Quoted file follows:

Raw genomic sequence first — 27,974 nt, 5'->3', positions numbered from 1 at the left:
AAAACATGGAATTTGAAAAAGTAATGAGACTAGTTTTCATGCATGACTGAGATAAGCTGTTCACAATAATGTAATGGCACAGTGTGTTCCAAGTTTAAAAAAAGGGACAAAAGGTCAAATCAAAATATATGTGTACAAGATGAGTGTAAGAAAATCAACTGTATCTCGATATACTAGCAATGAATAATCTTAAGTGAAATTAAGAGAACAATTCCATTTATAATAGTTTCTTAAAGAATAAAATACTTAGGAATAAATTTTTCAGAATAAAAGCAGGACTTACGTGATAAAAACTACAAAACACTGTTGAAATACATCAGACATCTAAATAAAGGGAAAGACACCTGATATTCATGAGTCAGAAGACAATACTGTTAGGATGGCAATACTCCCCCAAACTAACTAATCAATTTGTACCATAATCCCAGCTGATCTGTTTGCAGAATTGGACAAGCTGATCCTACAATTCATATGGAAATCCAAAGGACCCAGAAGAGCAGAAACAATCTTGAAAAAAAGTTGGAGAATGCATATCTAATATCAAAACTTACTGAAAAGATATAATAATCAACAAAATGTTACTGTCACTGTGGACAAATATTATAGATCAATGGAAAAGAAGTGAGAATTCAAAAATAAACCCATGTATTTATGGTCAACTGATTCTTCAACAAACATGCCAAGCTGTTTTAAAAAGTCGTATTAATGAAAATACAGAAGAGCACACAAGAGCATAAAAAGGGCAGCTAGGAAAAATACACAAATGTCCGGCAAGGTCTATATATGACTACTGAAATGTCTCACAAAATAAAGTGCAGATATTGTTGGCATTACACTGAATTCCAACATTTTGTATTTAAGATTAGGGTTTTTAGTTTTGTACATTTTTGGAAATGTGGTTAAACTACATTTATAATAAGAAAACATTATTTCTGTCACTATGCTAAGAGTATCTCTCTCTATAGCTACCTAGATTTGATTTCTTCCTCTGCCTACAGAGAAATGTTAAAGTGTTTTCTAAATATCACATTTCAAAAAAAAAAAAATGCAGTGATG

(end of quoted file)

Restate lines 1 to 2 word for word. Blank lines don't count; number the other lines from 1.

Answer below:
Raw genomic sequence first — 27,974 nt, 5'->3', positions numbered from 1 at the left:
AAAACATGGAATTTGAAAAAGTAATGAGACTAGTTTTCATGCATGACTGAGATAAGCTGTTCACAATAATGTAATGGCACAGTGTGTTCCAAGTTTAAAAAAAGGGACAAAAGGTCAAATCAAAATATATGTGTACAAGATGAGTGTAAGAAAATCAACTGTATCTCGATATACTAGCAATGAATAATCTTAAGTGAAATTAAGAGAACAATTCCATTTATAATAGTTTCTTAAAGAATAAAATACTTAGGAATAAATTTTTCAGAATAAAAGCAGGACTTACGTGATAAAAACTACAAAACACTGTTGAAATACATCAGACATCTAAATAAAGGGAAAGACACCTGATATTCATGAGTCAGAAGACAATACTGTTAGGATGGCAATACTCCCCCAAACTAACTAATCAATTTGTACCATAATCCCAGCTGATCTGTTTGCAGAATTGGACAAGCTGATCCTACAATTCATATGGAAATCCAAAGGACCCAGAAGAGCAGAAACAATCTTGAAAAAAAGTTGGAGAATGCATATCTAATATCAAAACTTACTGAAAAGATATAATAATCAACAAAATGTTACTGTCACTGTGGACAAATATTATAGATCAATGGAAAAGAAGTGAGAATTCAAAAATAAACCCATGTATTTATGGTCAACTGATTCTTCAACAAACATGCCAAGCTGTTTTAAAAAGTCGTATTAATGAAAATACAGAAGAGCACACAAGAGCATAAAAAGGGCAGCTAGGAAAAATACACAAATGTCCGGCAAGGTCTATATATGACTACTGAAATGTCTCACAAAATAAAGTGCAGATATTGTTGGCATTACACTGAATTCCAACATTTTGTATTTAAGATTAGGGTTTTTAGTTTTGTACATTTTTGGAAATGTGGTTAAACTACATTTATAATAAGAAAACATTATTTCTGTCACTATGCTAAGAGTATCTCTCTCTATAGCTACCTAGATTTGATTTCTTCCTCTGCCTACAGAGAAATGTTAAAGTGTTTTCTAAATATCACATTTCAAAAAAAAAAAAATGCAGTGATG